Finding Our Sunlight
Life has flourished on the Blue Dot for 3.8 billion years, resiliently abiding in the immensity of cold space. Nature follows certain design principles that have allowed life to persist and adapt with hard-to-fathom resiliency. Life’s design is elegant, resource-optimizing, and long-lasting. Life evolves, innovates, and flows. The interconnected tapestry of aliveness is truly beautiful.
In contrast, we in Western society tend to overengineer things. We “heat, beat, and treat” materials to build products that conform to our wants. We construct bureaucratic structures that inhibit connection and creativity. We seek to control situations by using power to protect ourselves, rather than unleash the power of openness, diversity, and change. Why do we act this way? After all, we are part of Nature too!
Fortunately, pioneers such as Janine Benyus and Kathy Allen are helping us explore how to mimic Nature. Their work illustrates how to create products, relationships, programs, organizations, and communities using the same design principles Nature uses. Working with Kathy for the past 13 years, I have felt incredibly fortunate to be present as her thinking evolved, and to work with her to apply Nature’s principles to organizational and community life.
This blog is the first in a series about each of Nature’s design principles as I learned them from Kathy. I hope to be another voice helping to spread these transformative concepts like a “beneficial virus.” If enough of us start thinking and acting like Nature, perhaps we can shift the tide of personal, communal and environmental harm that undermines life on the Blue Dot.
Nature’s Design Principle #1: Nature runs on Sunlight
Nature runs on Sunlight. OK…um…what does that mean for us? Well, sunlight is a ubiquitous, free source of energy. Photosynthesis transforms the Sun’s pervasive energy into myriad forms that support life on Earth. This raises provocative questions for us, such as: what is our version of sunlight? What is the free energy that powers us? And what is the “photosynthesis” that transforms that energy so we can grow, flourish, and be supported?
When I worked in philanthropy, people often assumed that charitable money was like sunlight. If you got a grant, it would make a program come alive. In a way, they were right. Charitable funds CAN be a powerful energy source. But money alone doesn’t create life. Sunlight that falls on the moon creates a pretty sight at night, but there’s no life there. In the same way, charitable funds can’t create healthy community life. There must be “photosynthesis” functions in place that can transform money into life-supporting activities. Examples of photosynthesis in community are things like trusting relationships, open information-sharing, and willingness to set aside competing interests for the common good. I observed that, when foundations and grantees put too much emphasis on money, they lost touch with the vital need for photosynthesis. Too often, charitable-money-as-energy landed where conditions were ill-suited to support community life for very long.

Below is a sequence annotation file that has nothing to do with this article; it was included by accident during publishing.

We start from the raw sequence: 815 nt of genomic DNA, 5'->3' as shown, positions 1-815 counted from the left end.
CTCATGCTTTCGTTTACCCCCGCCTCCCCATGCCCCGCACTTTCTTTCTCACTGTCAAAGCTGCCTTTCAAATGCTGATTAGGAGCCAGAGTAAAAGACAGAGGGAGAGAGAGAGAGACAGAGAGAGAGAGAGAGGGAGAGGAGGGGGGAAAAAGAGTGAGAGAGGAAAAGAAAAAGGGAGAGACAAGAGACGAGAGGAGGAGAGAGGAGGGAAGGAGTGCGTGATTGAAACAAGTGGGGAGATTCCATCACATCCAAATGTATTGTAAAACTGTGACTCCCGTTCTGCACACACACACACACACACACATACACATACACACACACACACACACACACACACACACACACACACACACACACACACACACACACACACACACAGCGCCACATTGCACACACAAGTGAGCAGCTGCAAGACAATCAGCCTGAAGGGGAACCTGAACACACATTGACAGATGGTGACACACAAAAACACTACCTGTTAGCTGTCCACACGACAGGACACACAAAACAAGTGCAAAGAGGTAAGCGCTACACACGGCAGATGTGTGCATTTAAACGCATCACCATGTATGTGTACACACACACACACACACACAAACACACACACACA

Individuals can also benefit from asking, “what is my sunlight?” What is the free energy source that makes me feel alive, curious, connected, caring, and creative? It might be hobbies, being involved in community, or important relationships. At the core, I believe we all share a basic energy source of love. This starts with self-love and a foundational gratitude for the opportunity to be alive. When we can source our “sunlight” internally through self-love, we are better able to create healthy external conditions that support and spread that love. In this way, we put into place our own “photosynthesis” to transform the energy of love into a life that is connected, purposeful, and worth living.
We can use this same sunlight/photosynthesis metaphor in all aspect of life: our important relationships, families, teams, work committees, etc. What is the sunlight and what is the photosynthesis required to turn that energy into vibrant forms of life? This question can serve as an ongoing inspiration for discernment, innovation, and strategic thinking.
For me, learning functions as a type of sunlight. I love to learn about people, ideas, and human potential. My photosynthesis is finding ways to help people seek out their highest, best selves as individuals, organizations, and communities. In this way, I turn the energy of my natural curiosity into consulting work that is life-giving for both my clients and me.
And so, I offer up this closing:
May we all know our Sunlight, foster its photosynthesis, and create loving lives worth living.